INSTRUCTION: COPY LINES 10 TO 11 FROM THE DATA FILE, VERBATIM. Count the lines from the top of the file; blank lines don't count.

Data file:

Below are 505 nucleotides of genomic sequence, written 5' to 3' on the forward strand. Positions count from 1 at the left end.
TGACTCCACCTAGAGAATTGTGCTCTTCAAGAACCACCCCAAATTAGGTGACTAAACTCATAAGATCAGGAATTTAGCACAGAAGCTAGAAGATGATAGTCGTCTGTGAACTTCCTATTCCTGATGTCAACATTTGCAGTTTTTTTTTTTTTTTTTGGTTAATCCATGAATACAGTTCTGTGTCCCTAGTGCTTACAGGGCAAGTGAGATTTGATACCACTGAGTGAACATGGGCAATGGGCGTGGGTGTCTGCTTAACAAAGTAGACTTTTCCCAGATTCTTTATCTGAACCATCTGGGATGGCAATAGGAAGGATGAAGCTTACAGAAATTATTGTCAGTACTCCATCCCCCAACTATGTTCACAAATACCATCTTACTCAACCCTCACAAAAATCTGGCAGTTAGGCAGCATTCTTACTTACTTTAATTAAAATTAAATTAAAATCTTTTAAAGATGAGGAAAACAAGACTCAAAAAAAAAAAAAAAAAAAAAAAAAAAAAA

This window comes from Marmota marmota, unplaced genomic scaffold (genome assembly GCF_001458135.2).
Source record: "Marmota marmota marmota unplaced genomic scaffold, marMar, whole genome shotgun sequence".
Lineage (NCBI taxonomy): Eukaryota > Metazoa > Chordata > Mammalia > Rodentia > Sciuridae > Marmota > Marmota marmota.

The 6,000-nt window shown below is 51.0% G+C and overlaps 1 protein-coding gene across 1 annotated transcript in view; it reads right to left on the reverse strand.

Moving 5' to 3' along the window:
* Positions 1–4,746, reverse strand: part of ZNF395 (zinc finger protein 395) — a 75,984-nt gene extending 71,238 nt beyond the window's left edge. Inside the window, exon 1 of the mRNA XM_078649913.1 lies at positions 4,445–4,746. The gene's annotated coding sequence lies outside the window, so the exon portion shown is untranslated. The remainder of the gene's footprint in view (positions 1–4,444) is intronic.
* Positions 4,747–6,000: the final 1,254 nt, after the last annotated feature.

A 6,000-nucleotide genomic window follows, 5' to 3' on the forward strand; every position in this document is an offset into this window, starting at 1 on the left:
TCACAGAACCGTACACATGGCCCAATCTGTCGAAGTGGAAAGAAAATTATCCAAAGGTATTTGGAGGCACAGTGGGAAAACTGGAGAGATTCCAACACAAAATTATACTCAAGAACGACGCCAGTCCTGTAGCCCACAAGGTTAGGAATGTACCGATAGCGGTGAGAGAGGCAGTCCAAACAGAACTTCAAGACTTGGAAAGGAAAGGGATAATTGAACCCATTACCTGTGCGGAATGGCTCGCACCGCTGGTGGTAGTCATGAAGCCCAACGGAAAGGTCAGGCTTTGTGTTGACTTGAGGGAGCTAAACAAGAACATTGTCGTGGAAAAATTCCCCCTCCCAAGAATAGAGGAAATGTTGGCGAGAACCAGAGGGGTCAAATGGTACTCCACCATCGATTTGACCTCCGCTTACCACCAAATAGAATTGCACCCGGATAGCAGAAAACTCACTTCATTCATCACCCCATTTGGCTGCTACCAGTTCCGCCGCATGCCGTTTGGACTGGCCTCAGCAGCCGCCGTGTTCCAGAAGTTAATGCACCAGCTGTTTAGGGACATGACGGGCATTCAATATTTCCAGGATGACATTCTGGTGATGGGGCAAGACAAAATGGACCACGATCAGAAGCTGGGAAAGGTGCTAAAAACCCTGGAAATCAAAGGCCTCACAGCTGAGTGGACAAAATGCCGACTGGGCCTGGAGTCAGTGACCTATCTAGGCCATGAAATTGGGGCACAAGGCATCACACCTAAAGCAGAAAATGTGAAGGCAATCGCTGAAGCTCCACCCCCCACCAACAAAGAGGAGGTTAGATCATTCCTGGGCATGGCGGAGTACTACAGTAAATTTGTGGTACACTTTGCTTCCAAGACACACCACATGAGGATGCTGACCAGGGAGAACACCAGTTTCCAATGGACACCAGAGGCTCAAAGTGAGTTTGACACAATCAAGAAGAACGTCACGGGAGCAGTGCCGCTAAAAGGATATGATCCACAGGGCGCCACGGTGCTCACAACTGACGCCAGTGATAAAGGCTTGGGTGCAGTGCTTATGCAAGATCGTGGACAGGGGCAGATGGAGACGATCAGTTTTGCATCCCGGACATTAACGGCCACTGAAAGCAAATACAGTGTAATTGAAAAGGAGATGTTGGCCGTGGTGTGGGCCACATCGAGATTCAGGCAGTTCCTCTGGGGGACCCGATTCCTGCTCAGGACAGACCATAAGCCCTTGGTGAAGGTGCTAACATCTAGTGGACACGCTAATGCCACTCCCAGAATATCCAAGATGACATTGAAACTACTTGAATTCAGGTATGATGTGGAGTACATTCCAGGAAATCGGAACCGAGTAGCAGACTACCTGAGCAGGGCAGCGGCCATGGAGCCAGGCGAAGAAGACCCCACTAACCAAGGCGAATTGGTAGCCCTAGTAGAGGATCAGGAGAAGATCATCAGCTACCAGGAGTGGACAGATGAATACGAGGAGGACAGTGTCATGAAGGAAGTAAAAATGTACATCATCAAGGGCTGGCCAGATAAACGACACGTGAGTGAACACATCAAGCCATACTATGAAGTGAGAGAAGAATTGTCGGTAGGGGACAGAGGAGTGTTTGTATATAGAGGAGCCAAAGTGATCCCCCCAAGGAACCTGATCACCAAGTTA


A 6,000-nucleotide genomic window follows, 5' to 3' on the forward strand; every position in this document is an offset into this window, starting at 1 on the left:
TCACAGAACCGTACACATGGCCCAATCTGTCGAAGTGGAAAGAAAATTATCCAAAGGTATTTGGAGGCACAGTGGGAAAACTGGAGAGATTCCAACACAAAATTATACTCAAGAACGACGCCAGTCCTGTAGCCCACAAGGTTAGGAATGTACCGATAGCGGTGAGAGAGGCAGTCCAAACAGAACTTCAAGACTTGGAAAGGAAAGGGATAATTGAACCCATTACCTGTGCGGAATGGCTCGCACCGCTGGTGGTAGTCATGAAGCCCAACGGAAAGGTCAGGCTTTGTGTTGACTTGAGGGAGCTAAACAAGAACATTGTCGTGGAAAAATTCCCCCTCCCAAGAATAGAGGAAATGTTGGCGAGAACCAGAGGGGTCAAATGGTACTCCACCATCGATTTGACCTCCGCTTACCACCAAATAGAATTGCACCCGGATAGCAGAAAACTCACTTCATTCATCACCCCATTTGGCTGCTACCAGTTCCGCCGCATGCCGTTTGGACTGGCCTCAGCAGCCGCCGTGTTCCAGAAGTTAATGCACCAGCTGTTTAGGGACATGACGGGCATTCAATATTTCCAGGATGACATTCTGGTGATGGGGCAAGACAAAATGGACCACGATCAGAAGCTGGGAAAGGTGCTAAAAACCCTGGAAATCAAAGGCCTCACAGCTGAGTGGACAAAATGCCGACTGGGCCTGGAGTCAGTGACCTATCTAGGCCATGAAATTGGGGCACAAGGCATCACACCTAAAGCAGAAAATGTGAAGGCAATCGCTGAAGCTCCACCCCCCACCAACAAAGAGGAGGTTAGATCATTCCTGGGCATGGCGGAGTACTACAGTAAATTTGTGGTACACTTTGCTTCCAAGACACACCACATGAGGATGCTGACCAGGGAGAACACCAGTTTCCAATGGACACCAGAGGCTCAAAGTGAGTTTGACACAATCAAGAAGAACGTCACGGGAGCAGTGCCGCTAAAAGGATATGATCCACAGGGCGCCACGGTGCTCACAACTGACGCCAGTGATAAAGGCTTGGGTGCAGTGCTTATGCAAGATCGTGGACAGGGGCAGATGGAGACGATCAGTTTTGCATCCCGGACATTAACGGCCACTGAAAGCAAATACAGTGTAATTGAAAAGGAGATGTTGGCCGTGGTGTGGGCCACATCGAGATTCAGGCAGTTCCTCTGGGGGACCCGATTCCTGCTCAGGACAGACCATAAGCCCTTGGTGAAGGTGCTAACATCTAGTGGACACGCTAATGCCACTCCCAGAATATCCAAGATGACATTGAAACTACTTGAATTCAGGTATGATGTGGAGTACATTCCAGGAAATCGGAACCGAGTAGCAGACTACCTGAGCAGGGCAGCGGCCATGGAGCCAGGCGAAGAAGACCCCACTAACCAAGGCGAATTGGTAGCCCTAGTAGAGGATCAGGAGAAGATCATCAGCTACCAGGAGTGGACAGATGAATACGAGGAGGACAGTGTCATGAAGGAAGTAAAAATGTACATCATCAAGGGCTGGCCAGATAAACGACACGTGAGTGAACACATCAAGCCATACTATGAAGTGAGAGAAGAATTGTCGGTAGGGGACAGAGGAGTGTTTGTATATAGAGGAGCCAAAGTGATCCCCCCAAGGAACCTGATCACCAAGTTA